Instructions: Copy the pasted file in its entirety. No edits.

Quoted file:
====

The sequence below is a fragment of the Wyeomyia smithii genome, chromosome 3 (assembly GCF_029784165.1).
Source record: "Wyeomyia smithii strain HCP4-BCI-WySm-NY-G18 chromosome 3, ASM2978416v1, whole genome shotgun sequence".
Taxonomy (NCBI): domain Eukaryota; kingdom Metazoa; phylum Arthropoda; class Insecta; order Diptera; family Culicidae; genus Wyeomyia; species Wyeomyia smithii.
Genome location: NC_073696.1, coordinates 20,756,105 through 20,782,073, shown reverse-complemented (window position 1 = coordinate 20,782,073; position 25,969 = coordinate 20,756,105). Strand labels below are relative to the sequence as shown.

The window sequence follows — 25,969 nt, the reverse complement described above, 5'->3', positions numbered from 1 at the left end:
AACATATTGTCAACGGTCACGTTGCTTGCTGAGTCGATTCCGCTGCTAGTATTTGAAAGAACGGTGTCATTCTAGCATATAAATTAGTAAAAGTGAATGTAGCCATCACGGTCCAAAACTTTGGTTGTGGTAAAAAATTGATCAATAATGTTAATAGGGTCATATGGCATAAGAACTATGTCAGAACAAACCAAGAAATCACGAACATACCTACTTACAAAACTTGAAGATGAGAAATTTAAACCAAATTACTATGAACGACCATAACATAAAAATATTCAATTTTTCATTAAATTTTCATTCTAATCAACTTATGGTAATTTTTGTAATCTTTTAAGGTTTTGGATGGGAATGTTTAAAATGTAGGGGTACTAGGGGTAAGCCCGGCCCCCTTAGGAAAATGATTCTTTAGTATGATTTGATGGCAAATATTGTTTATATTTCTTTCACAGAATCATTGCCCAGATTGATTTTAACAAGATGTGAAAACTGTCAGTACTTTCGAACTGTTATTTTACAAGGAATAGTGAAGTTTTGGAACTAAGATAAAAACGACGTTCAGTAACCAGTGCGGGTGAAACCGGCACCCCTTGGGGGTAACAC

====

The sequence below is a fragment of the Wyeomyia smithii genome, chromosome 3 (assembly GCF_029784165.1).
Source record: "Wyeomyia smithii strain HCP4-BCI-WySm-NY-G18 chromosome 3, ASM2978416v1, whole genome shotgun sequence".
Taxonomy (NCBI): domain Eukaryota; kingdom Metazoa; phylum Arthropoda; class Insecta; order Diptera; family Culicidae; genus Wyeomyia; species Wyeomyia smithii.
Genome location: NC_073696.1, coordinates 20,756,105 through 20,782,073, shown reverse-complemented (window position 1 = coordinate 20,782,073; position 25,969 = coordinate 20,756,105). Strand labels below are relative to the sequence as shown.

The window sequence follows — 25,969 nt, the reverse complement described above, 5'->3', positions numbered from 1 at the left end:
AACATATTGTCAACGGTCACGTTGCTTGCTGAGTCGATTCCGCTGCTAGTATTTGAAAGAACGGTGTCATTCTAGCATATAAATTAGTAAAAGTGAATGTAGCCATCACGGTCCAAAACTTTGGTTGTGGTAAAAAATTGATCAATAATGTTAATAGGGTCATATGGCATAAGAACTATGTCAGAACAAACCAAGAAATCACGAACATACCTACTTACAAAACTTGAAGATGAGAAATTTAAACCAAATTACTATGAACGACCATAACATAAAAATATTCAATTTTTCATTAAATTTTCATTCTAATCAACTTATGGTAATTTTTGTAATCTTTTAAGGTTTTGGATGGGAATGTTTAAAATGTAGGGGTACTAGGGGTAAGCCCGGCCCCCTTAGGAAAATGATTCTTTAGTATGATTTGATGGCAAATATTGTTTATATTTCTTTCACAGAATCATTGCCCAGATTGATTTTAACAAGATGTGAAAACTGTCAGTACTTTCGAACTGTTATTTTACAAGGAATAGTGAAGTTTTGGAACTAAGATAAAAACGACGTTCAGTAACCAGTGCGGGTGAAACCGGCACCCCTTGGGGGTAACAC